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Lucas Vogels


Dementia is a subject that is well worth doing research about. Worldwide, at least 50 million people have some form of dementia and in the time it takes to read this sentence out loud, another person somewhere in the world has been diagnosed with it. Worldwide dementia care is estimated to cost upwards of US$1 trillion. 70% of dementia is caused by Alzheimer's disease (AD). Better diagnostics in AD will improve the lives of the patients and their families. It is exactly what this project aims to achieve.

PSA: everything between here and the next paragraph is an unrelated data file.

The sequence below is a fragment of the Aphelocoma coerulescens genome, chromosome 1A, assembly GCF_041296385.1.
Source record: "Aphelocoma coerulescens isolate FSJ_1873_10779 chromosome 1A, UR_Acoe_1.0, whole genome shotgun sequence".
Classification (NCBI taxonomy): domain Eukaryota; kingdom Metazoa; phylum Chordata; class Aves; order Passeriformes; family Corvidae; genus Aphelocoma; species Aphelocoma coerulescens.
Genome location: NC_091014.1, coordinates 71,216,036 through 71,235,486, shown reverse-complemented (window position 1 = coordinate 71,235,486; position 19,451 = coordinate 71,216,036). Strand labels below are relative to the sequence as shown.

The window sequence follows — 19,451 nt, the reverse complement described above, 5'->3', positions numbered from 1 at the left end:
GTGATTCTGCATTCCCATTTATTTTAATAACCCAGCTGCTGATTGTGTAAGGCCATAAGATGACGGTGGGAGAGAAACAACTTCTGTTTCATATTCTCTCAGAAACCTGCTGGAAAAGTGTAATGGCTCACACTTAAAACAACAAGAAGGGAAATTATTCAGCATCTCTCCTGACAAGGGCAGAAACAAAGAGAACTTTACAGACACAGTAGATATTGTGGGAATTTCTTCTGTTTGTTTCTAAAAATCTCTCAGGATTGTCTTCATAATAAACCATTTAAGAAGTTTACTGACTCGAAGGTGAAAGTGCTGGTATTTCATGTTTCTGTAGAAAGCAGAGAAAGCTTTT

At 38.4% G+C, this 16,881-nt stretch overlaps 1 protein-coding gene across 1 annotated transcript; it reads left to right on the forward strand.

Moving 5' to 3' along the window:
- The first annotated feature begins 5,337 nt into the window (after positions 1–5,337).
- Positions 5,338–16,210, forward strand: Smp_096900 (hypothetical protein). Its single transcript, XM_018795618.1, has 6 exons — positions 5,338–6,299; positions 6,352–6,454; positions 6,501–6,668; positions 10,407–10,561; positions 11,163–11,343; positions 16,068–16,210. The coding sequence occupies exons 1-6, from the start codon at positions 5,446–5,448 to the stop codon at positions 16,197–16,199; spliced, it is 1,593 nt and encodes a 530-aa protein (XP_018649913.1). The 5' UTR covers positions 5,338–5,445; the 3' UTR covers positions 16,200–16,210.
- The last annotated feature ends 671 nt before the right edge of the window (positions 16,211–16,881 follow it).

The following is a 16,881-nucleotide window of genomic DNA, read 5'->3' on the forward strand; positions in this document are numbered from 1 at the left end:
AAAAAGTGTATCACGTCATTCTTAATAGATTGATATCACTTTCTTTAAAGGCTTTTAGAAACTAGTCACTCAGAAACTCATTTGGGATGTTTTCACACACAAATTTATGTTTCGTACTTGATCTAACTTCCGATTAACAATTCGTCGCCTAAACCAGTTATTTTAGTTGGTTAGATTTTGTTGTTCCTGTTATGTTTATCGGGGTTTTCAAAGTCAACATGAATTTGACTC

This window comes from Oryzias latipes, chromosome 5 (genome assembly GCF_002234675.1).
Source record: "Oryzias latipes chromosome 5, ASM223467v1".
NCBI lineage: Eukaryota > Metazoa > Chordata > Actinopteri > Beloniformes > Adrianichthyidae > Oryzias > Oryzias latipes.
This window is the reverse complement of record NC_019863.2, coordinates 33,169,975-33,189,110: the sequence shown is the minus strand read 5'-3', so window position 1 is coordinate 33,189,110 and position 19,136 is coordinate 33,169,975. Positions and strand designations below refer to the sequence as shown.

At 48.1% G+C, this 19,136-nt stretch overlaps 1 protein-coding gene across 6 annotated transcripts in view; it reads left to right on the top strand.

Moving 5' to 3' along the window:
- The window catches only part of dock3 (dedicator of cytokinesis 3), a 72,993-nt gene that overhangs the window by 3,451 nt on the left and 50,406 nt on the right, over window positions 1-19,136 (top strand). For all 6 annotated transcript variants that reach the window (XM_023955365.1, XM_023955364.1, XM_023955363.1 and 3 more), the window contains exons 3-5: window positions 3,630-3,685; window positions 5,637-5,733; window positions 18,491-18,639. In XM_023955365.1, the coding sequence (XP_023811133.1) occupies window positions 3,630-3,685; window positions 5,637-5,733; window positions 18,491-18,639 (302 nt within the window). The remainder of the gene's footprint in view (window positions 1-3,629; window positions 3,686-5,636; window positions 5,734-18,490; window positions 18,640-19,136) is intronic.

The brain is a network. Unraveling the structure of this network is vital for AD diagnostics. In the first part of the project we will use Bayesian methods to discover this structure. In the second part of the project we will apply Graph Neural Networks (GNN) on this inferred network. GNNs are a class of deep learning methods that have been adapted to leverage the structure and properties of graphs and have gained incredible success. Combining Bayesian methods (subproject 1) with GNNs (subproject 2) will enable us to capture model uncertainty which is crucial for the clinical assessment of patients. Although our main focus is AD diagnostics, our research can be applied in any field that deals with a high number of variables, such as economics and genetics.